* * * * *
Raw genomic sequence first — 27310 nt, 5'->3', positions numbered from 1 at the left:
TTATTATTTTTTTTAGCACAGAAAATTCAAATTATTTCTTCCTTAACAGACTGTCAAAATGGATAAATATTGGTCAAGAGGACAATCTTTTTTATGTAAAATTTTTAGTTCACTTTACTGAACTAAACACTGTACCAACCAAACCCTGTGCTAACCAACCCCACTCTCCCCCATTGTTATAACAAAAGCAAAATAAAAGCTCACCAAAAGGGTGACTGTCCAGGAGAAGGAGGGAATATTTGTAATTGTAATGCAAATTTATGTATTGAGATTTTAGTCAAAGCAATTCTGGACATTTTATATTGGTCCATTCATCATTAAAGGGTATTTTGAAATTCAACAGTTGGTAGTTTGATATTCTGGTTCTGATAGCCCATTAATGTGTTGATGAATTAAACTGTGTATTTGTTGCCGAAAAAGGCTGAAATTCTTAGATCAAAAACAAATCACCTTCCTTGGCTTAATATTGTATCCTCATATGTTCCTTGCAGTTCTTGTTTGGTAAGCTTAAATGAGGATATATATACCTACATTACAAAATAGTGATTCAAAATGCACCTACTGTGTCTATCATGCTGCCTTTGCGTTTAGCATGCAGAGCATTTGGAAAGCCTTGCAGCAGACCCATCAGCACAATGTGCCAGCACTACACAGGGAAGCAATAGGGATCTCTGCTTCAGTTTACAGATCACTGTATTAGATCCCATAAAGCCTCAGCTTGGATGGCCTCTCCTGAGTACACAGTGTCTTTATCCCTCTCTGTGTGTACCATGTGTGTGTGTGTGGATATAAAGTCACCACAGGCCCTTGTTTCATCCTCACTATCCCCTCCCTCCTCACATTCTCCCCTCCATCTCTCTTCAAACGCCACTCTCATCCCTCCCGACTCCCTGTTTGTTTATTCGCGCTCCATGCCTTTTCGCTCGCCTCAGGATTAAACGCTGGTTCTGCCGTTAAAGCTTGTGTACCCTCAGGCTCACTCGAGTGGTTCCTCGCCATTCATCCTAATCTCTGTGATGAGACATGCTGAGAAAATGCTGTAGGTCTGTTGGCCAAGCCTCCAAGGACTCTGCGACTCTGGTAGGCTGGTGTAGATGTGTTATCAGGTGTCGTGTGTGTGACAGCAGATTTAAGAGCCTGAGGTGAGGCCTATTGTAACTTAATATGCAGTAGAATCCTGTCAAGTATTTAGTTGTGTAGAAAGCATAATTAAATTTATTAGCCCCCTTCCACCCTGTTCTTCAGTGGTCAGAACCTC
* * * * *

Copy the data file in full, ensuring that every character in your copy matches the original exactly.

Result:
Raw genomic sequence first — 27310 nt, 5'->3', positions numbered from 1 at the left:
TTATTATTTTTTTTAGCACAGAAAATTCAAATTATTTCTTCCTTAACAGACTGTCAAAATGGATAAATATTGGTCAAGAGGACAATCTTTTTTATGTAAAATTTTTAGTTCACTTTACTGAACTAAACACTGTACCAACCAAACCCTGTGCTAACCAACCCCACTCTCCCCCATTGTTATAACAAAAGCAAAATAAAAGCTCACCAAAAGGGTGACTGTCCAGGAGAAGGAGGGAATATTTGTAATTGTAATGCAAATTTATGTATTGAGATTTTAGTCAAAGCAATTCTGGACATTTTATATTGGTCCATTCATCATTAAAGGGTATTTTGAAATTCAACAGTTGGTAGTTTGATATTCTGGTTCTGATAGCCCATTAATGTGTTGATGAATTAAACTGTGTATTTGTTGCCGAAAAAGGCTGAAATTCTTAGATCAAAAACAAATCACCTTCCTTGGCTTAATATTGTATCCTCATATGTTCCTTGCAGTTCTTGTTTGGTAAGCTTAAATGAGGATATATATACCTACATTACAAAATAGTGATTCAAAATGCACCTACTGTGTCTATCATGCTGCCTTTGCGTTTAGCATGCAGAGCATTTGGAAAGCCTTGCAGCAGACCCATCAGCACAATGTGCCAGCACTACACAGGGAAGCAATAGGGATCTCTGCTTCAGTTTACAGATCACTGTATTAGATCCCATAAAGCCTCAGCTTGGATGGCCTCTCCTGAGTACACAGTGTCTTTATCCCTCTCTGTGTGTACCATGTGTGTGTGTGTGGATATAAAGTCACCACAGGCCCTTGTTTCATCCTCACTATCCCCTCCCTCCTCACATTCTCCCCTCCATCTCTCTTCAAACGCCACTCTCATCCCTCCCGACTCCCTGTTTGTTTATTCGCGCTCCATGCCTTTTCGCTCGCCTCAGGATTAAACGCTGGTTCTGCCGTTAAAGCTTGTGTACCCTCAGGCTCACTCGAGTGGTTCCTCGCCATTCATCCTAATCTCTGTGATGAGACATGCTGAGAAAATGCTGTAGGTCTGTTGGCCAAGCCTCCAAGGACTCTGCGACTCTGGTAGGCTGGTGTAGATGTGTTATCAGGTGTCGTGTGTGTGACAGCAGATTTAAGAGCCTGAGGTGAGGCCTATTGTAACTTAATATGCAGTAGAATCCTGTCAAGTATTTAGTTGTGTAGAAAGCATAATTAAATTTATTAGCCCCCTTCCACCCTGTTCTTCAGTGGTCAGAACCTC